Staffa by Ned Bingham and Gerry Fox at the National Library of Scotland: Edinburgh Festival review.

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Staffa is a 12 minute film of the island that is home to Fingals Cave.  It consists of a Tryptich of films in which Drones capture the island and the cave at different times of year set to Ned Bingham’s score which is an homage to Mendelssohn’s celebrated Hebrides Overture and was recorded by the RSNO.

It’s a delightful find in the Boardroom of the National Library and was so good I sat through it twice (Big deal. Ed).

A perfect blending of drone photography by Stef Williams and Pete Stanton and music that is both stirring and sublime.

A wee gem.


Flight by Vox Motus at The Churchill Theatre: Edinburgh Festival Review


This is a truly unique theatrical experience.  For a start there are no actors.

Essentially it is a moving diorama of tiny little figures that light up in small ‘stages’ over the course of 45 minutes and accompanied by a high quality recording of the story of the flight of two brothers from Afghanistan to the ‘Promised Land’ that is England and their scrapes and scraps along the way.

It has received huge praise and from a technical point of view I would certainly echo that.

It’s a vivid, unique and highly immersive experience.

My only criticism is that the story itself lacked real emotional grit.  It’s a familiar story now, over familiar almost, that added nothing to the body of written and film work out there.

But technically an absolute triumph.  For that reason I was pleased to see it.


Rain by Rosas / Anne Teresa De Keersmaeker at The Playhouse: Edinburgh International Festival Review


This is my year of dance.

NDT last week were colossal.  Border Tales by Protien Dance at Summerhall were colossal.  Guru Dudu’s Silent Disco Walking Tour was collosal.

This is colossal.

I am no modern dance expert but I know when I see something that has to be at the top of its genre.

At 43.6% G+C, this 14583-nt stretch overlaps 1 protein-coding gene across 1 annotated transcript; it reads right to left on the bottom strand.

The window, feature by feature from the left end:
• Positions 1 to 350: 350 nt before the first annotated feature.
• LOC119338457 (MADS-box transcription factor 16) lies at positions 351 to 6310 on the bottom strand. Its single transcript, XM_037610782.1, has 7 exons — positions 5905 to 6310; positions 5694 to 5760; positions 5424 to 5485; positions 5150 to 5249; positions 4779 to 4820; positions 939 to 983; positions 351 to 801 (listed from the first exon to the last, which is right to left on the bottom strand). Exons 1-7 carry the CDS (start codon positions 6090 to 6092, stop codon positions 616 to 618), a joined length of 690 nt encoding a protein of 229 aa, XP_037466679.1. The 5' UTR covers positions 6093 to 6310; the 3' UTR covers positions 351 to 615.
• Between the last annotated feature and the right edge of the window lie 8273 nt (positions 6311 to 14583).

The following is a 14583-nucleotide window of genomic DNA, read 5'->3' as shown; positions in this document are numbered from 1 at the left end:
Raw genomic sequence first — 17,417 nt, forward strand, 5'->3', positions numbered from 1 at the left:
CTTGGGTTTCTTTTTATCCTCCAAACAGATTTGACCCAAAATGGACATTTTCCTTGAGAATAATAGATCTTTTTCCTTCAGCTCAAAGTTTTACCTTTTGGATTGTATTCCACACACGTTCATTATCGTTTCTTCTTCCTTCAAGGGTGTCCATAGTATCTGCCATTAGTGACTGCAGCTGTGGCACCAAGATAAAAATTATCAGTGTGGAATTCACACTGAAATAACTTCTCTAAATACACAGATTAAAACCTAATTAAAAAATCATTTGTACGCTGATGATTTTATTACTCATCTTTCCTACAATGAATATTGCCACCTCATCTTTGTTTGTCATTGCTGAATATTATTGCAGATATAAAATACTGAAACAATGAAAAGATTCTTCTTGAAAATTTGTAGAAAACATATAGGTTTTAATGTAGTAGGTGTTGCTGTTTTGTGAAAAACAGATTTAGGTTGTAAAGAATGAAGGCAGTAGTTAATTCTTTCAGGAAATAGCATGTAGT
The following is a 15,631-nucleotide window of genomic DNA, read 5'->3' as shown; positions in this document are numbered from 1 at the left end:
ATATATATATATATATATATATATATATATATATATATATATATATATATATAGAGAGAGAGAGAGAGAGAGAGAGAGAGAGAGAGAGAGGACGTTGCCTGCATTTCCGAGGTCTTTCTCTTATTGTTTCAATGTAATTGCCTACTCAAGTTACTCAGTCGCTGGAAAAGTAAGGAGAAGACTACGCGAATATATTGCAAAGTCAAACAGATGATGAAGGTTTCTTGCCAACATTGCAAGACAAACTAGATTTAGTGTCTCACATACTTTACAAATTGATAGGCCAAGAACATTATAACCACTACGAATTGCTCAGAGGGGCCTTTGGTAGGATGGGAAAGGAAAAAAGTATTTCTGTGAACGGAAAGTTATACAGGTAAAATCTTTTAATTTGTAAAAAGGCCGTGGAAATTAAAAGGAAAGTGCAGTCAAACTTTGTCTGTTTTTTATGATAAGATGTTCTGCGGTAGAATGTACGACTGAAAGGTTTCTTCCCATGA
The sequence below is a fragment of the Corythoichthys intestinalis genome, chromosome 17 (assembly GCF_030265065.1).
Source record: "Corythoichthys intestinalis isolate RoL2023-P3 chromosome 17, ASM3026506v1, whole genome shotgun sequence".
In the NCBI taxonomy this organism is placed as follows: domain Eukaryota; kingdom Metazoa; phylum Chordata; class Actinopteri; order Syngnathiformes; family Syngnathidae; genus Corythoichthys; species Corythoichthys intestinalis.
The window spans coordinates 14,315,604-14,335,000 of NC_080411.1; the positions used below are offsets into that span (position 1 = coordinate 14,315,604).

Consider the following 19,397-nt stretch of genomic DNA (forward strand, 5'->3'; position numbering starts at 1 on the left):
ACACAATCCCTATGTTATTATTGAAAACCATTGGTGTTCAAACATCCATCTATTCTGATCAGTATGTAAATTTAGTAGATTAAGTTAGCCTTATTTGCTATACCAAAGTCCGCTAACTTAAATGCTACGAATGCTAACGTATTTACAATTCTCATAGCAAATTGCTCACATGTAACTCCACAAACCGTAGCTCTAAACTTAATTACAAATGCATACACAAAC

For an hour we were serenaded by the quite beautiful Steve Reich’s Music for 18 musicians while 10 dancers (7 female, 3 male) execute a miracle of coordination in front of, and occasionally through, a circular steel mesh curtain.

Here’s what Tom Service has to say about Music for 18 Musicians in The Guardian.

Music for 18 Musicians creates a labyrinthine experience for the listener. You’re locked into the mesmerising way in which one pattern morphs into another, addicted to the groove and pulse of the music at the smallest scale of what’s happening from one note to the next.

At the same time, the music describes a bigger journey, as melodies and patterns recur over the scale of the whole piece. Reich builds up waves of density and complexity that crest at different points (listen out for Section V and Section IX especially), creating an experiential arc that does much more than repeat a sequence of chords and rhythms.

I honestly don’t know what it was about but it was transfixing.  The subtle costume changes throughout the show perhaps hinted at the changing of seasons.  It was almost unnoticeable because the palette is largely pale, but suddenly you realised the corps was now pink, now beige, now gold.  Beautiful.

And the choreography.  My God.

Reich’s piece is described above as labyrinthine and that’s what the dancing becomes with waves, flows, counterblows and pauses that result in sublime almost falling over moves (swoons) that never fail to make me swoon.

I don’t have the technical language to describe this but the experts acknowledge it as a masterpiece and I have to concur.

Steve Reich, for one, was thrilled by this.

5*****.  Bravo!